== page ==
Watson Farley & Williams (WFW) has long been famed for the quality of its canteen. With legendary French chef Philippe at the helm, the firm’s food apparently reached levels that would have brought Michelin stars if WFW were a restaurant rather than a law firm. So you can imagine the shock and bewilderment at the news that Philippe has left the firm. WFW has denied claims from trainees that the chef was “forced out” by “cost savings”, but a decision to outsource its London catering services may have left him with little choice.
The new culinary regime hasn’t been taken to kindly. One insider reports: “Since the decision was taken to show our famous French chef the door and replace him with a third party supplier, the quality has deteriorated significantly; gone are the days of freshly cooked steaks, tuna steak and battered fish all made to order.”
WFW’s canteen rating has plunged from an A* to a D in this year’s Legal Cheek Trainee and Junior Lawyer Survey 2017-18. It all seems very unfortunate, because the firm has had a really good year in business terms, increasing revenue by more than 20% to nearly £160 million. Profit per equity partner has soared 27% to reach £608,000.
Fortunately, the revolt over the canteen doesn’t seem to have spilled over too much to other areas, with morale generally quite good. Still, you might expect a little more joy at a firm that has achieved such stellar financials.
Training is said to be “generally good”, but “could be improved by more structured training sessions”, while “in the smaller departments, and in particular the international seats, the work is very stimulating”. Having begun life in 1982 as a breakaway from Norton Rose’s shipping practice, WFW’s raison d’edtre remains all things high seas-related – and that is reflected in trainees’ workflow – but it has also expanded into many branches of corporate law. Alongside the shipping, aviation finance and renewable energy are key specialities.
There’s a nice vibe among trainees, who apparently get together every Friday for drinks at one of two local bars and pubs close to WFW’s offices near Liverpool Street station. The gatherings often turn into a night out. But there can be some distance in the relationships with partners, even though there is close contact through the two-person offices that rookies share with their supervisors.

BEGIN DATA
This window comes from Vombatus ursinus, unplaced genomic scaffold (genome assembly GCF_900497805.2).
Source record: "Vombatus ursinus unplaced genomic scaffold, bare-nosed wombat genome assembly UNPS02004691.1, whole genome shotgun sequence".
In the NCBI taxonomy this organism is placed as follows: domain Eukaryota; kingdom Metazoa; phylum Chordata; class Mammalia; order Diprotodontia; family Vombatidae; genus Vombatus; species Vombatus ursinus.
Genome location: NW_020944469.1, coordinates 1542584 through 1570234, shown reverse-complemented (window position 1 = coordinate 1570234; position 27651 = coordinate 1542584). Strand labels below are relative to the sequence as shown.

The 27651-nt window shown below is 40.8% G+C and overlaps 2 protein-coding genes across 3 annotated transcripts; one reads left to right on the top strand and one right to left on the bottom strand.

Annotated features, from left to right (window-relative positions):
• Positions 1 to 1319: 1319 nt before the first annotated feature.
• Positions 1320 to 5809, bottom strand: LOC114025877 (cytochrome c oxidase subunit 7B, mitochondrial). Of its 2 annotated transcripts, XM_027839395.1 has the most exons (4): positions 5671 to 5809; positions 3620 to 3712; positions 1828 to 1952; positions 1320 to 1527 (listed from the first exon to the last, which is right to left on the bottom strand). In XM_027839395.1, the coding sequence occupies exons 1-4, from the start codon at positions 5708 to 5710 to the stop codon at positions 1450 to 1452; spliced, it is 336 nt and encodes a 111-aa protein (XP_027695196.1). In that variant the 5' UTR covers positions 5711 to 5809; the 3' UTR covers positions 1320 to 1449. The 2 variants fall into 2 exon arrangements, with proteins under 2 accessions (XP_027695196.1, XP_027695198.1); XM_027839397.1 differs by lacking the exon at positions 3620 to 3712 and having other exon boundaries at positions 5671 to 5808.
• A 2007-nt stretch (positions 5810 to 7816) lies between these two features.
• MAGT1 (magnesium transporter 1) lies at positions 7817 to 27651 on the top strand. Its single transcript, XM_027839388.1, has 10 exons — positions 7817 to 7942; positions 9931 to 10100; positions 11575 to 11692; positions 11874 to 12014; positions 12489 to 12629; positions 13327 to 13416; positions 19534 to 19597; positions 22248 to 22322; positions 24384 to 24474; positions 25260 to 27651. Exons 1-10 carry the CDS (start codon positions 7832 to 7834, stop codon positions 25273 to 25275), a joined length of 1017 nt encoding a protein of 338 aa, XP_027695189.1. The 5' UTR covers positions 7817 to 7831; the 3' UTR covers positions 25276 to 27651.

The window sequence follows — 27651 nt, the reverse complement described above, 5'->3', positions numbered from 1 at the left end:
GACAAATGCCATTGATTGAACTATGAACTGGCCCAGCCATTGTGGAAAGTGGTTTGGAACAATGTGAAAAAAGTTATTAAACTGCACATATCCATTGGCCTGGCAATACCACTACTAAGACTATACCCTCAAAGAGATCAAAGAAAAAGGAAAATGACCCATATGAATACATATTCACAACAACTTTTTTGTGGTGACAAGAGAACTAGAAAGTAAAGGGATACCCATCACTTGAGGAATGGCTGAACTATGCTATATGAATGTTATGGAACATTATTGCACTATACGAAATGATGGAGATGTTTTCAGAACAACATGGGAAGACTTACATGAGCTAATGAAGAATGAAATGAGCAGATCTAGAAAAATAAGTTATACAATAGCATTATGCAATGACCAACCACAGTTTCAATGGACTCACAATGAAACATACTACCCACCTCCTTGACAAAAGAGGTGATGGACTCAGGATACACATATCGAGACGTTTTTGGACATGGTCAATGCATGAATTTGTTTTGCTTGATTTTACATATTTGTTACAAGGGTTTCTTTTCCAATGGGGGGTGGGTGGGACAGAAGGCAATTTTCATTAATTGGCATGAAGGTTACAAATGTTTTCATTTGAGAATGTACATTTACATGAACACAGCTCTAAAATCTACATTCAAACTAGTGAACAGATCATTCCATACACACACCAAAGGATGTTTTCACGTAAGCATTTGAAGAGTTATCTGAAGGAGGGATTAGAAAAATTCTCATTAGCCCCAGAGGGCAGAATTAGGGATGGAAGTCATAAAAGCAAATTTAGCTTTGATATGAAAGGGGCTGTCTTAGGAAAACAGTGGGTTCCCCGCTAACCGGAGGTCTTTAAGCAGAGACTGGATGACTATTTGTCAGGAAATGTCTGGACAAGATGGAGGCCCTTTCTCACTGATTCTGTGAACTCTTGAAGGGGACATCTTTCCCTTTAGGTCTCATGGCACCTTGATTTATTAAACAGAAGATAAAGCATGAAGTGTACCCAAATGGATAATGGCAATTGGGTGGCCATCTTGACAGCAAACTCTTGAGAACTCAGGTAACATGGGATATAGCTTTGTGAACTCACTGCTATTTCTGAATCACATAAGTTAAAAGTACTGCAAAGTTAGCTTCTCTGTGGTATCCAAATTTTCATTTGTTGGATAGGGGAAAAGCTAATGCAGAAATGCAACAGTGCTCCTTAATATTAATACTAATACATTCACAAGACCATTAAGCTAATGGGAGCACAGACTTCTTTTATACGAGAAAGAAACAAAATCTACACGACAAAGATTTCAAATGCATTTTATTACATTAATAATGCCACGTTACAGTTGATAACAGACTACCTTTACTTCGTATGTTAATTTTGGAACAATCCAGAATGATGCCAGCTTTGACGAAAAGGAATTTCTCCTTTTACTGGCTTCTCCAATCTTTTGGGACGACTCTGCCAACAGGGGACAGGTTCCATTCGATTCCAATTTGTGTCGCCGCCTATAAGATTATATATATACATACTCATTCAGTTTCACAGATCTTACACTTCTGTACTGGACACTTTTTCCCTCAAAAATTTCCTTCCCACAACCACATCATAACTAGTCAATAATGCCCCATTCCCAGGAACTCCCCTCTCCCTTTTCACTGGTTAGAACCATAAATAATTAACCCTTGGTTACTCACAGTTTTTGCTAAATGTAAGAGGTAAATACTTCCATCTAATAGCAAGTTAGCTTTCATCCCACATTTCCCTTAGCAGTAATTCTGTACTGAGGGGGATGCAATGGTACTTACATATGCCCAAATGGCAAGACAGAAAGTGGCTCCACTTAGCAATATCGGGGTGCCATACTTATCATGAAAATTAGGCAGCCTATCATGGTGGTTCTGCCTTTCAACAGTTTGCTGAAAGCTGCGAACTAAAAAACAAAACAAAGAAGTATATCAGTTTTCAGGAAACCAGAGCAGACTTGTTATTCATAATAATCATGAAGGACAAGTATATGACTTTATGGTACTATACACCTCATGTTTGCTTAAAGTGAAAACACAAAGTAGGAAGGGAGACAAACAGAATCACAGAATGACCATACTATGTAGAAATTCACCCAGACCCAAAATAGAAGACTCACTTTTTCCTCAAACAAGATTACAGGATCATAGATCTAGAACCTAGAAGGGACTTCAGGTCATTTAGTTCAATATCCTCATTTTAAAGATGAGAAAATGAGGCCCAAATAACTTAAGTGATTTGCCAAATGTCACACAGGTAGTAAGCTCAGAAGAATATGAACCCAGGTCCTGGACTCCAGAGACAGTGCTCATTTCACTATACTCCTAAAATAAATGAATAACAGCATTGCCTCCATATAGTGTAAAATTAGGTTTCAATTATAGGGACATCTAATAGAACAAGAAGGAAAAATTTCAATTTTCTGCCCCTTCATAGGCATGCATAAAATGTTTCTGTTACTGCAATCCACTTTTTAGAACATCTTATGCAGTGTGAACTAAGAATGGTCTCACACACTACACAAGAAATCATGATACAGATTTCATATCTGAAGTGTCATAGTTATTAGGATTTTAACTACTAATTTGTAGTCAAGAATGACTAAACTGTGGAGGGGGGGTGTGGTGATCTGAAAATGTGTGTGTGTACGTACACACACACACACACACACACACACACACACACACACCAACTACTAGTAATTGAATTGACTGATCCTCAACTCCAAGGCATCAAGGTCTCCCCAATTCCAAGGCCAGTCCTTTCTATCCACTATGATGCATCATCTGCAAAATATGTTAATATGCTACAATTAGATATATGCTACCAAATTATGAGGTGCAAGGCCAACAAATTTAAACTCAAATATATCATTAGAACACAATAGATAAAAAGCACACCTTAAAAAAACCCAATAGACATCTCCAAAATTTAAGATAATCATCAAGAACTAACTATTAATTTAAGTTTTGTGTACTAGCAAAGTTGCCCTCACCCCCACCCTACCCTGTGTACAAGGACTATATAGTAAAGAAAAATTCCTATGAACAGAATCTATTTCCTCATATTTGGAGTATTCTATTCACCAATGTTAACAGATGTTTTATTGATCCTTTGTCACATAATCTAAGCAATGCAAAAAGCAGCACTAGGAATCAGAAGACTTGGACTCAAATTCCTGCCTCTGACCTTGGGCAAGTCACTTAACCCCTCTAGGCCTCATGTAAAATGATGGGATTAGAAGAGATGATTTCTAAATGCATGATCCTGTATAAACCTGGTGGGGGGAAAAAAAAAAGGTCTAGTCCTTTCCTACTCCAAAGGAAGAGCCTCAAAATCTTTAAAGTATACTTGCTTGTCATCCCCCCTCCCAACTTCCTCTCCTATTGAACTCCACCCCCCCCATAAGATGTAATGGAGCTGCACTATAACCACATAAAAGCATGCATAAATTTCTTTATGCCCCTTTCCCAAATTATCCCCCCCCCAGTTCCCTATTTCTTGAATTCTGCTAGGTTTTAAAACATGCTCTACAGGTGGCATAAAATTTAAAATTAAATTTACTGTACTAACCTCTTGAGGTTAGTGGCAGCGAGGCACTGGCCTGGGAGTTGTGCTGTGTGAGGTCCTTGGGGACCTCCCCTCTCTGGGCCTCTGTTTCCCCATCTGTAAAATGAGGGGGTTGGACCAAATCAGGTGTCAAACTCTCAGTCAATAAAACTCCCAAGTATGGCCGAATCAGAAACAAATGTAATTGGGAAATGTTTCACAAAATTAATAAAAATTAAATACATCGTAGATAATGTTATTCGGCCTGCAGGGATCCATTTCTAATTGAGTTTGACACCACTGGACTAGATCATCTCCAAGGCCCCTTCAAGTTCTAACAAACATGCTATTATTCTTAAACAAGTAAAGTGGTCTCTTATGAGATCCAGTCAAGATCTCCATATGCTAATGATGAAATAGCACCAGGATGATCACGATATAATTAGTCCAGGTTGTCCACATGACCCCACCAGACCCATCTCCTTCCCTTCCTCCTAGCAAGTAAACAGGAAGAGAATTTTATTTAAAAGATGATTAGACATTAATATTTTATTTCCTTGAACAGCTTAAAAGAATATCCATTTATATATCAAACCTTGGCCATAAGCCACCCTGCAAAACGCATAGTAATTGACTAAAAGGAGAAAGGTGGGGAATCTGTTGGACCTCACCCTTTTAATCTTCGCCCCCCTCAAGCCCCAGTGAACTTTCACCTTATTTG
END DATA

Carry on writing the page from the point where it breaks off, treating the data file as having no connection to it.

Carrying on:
Pay levels (see below) are seen as reasonable in view of the fairly good work/life balance offered by the firm. “So long as there isn’t urgent work, it is normal for the office to empty out at around 7:30pm,” we are told. But with a host of rival outfits upping their trainee and NQ money this year, there may be pressure for WFW to dilute those partner profits slightly by raising salaries.
Although “there have been some good socials lately” (including quiz nights, a rooftop summer party, an “escape the room” away-day, and a pingpong tournament away-day), some trainees perceive there to be “not as many firm-sponsored drinks/social events as at some other firms”. However, the refurbished office is seen as a major improvement, even if the powers that be have “completely failed to do up the loos despite this being really the only area that was in desperate need of attention”. Legal Cheek understands that plans are afoot to sort out the toilets.
Keeping trainees sweet are the international secondments, which are plentiful. With around half of WFW’s staff based overseas, everyone is, should they wish, guaranteed a four-month stint outside the UK. Popular destinations include Athens, Singapore, Paris, Dubai and Bangkok.